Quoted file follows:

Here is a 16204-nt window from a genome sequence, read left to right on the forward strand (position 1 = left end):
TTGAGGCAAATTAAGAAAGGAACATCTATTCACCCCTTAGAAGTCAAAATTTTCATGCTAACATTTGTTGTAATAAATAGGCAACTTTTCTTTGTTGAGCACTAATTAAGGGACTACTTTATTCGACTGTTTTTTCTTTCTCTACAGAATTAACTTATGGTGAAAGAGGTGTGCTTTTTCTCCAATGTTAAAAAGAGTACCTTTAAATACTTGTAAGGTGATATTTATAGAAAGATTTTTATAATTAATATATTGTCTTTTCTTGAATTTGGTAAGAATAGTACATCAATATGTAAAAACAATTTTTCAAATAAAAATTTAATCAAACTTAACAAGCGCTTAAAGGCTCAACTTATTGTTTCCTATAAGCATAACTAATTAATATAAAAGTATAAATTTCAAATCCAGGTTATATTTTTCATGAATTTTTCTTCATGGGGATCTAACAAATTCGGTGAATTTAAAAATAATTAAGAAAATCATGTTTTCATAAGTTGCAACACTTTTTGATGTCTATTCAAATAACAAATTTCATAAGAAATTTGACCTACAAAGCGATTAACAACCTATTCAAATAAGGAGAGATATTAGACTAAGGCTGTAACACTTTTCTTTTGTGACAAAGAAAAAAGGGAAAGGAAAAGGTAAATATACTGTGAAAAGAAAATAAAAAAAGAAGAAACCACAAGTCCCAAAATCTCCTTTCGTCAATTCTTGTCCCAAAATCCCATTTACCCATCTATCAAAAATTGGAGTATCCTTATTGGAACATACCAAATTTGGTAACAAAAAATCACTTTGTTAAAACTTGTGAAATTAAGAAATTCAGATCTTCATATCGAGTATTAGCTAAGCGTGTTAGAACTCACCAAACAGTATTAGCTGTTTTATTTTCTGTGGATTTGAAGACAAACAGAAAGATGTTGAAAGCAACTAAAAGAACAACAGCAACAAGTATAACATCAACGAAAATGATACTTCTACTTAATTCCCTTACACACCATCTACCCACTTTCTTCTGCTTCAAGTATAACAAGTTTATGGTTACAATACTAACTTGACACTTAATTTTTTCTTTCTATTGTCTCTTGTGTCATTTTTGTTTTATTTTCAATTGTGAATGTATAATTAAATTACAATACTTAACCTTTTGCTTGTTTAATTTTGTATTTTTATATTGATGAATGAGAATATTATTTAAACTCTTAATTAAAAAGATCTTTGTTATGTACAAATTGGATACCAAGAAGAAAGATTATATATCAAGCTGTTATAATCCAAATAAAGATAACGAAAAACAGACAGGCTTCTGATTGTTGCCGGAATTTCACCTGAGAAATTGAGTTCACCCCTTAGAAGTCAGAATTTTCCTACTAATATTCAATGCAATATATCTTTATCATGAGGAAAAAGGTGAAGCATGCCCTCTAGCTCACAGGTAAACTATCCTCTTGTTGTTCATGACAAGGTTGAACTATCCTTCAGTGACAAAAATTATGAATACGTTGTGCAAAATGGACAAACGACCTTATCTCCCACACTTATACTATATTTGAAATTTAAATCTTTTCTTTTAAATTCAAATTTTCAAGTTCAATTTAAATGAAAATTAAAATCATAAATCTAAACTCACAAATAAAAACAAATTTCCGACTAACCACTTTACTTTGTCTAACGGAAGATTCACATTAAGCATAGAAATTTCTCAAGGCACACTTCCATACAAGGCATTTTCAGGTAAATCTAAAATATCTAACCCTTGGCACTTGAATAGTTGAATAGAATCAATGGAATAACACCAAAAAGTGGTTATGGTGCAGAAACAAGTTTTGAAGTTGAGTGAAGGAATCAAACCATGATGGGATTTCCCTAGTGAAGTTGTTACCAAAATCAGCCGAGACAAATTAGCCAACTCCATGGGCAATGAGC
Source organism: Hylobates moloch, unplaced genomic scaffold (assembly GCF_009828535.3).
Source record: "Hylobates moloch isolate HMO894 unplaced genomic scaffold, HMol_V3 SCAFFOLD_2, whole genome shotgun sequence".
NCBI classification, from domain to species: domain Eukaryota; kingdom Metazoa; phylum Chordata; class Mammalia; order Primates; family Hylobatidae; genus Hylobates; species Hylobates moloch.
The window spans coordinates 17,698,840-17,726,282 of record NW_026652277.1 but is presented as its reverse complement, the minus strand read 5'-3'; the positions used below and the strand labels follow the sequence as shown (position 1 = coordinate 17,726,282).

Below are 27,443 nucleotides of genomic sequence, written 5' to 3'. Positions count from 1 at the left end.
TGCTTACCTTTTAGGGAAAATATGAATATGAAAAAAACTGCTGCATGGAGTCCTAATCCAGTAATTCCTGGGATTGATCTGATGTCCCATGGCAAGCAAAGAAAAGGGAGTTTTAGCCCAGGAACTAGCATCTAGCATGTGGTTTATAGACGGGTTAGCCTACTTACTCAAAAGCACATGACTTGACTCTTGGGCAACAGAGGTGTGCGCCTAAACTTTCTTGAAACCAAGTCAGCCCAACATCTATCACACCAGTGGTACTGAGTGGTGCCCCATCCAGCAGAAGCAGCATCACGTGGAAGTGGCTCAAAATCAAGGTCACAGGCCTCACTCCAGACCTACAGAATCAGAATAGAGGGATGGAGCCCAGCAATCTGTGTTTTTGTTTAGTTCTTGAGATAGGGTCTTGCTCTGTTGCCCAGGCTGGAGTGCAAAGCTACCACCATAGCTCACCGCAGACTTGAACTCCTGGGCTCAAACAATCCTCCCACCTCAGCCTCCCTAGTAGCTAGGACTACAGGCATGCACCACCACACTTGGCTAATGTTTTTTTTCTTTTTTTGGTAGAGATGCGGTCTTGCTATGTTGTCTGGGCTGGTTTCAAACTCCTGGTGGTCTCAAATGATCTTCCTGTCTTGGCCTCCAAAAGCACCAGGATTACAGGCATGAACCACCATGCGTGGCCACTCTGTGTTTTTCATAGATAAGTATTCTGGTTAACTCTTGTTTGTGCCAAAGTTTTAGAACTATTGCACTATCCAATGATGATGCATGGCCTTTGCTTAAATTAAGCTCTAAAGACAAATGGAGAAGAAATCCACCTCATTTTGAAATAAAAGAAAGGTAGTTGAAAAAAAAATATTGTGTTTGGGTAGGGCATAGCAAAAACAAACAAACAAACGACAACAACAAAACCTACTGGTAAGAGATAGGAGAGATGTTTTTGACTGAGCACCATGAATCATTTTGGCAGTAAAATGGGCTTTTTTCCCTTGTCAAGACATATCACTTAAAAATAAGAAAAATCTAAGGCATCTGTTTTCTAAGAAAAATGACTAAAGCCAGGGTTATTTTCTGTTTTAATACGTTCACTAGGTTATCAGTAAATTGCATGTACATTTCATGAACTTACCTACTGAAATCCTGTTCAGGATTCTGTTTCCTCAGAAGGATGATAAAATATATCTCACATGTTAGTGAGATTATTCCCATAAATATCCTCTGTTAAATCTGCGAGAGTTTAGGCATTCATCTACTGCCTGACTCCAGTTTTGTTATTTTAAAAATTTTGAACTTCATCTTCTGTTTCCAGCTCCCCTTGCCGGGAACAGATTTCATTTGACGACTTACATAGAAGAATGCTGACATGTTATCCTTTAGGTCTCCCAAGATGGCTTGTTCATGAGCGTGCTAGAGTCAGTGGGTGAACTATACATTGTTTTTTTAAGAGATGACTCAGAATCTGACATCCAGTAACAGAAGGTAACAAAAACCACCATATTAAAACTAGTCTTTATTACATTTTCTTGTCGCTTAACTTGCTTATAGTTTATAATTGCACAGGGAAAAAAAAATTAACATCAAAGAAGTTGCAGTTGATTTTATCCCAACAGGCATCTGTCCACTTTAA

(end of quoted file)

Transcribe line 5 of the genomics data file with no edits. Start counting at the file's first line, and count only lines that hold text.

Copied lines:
NCBI classification, from domain to species: domain Eukaryota; kingdom Metazoa; phylum Chordata; class Mammalia; order Primates; family Hylobatidae; genus Hylobates; species Hylobates moloch.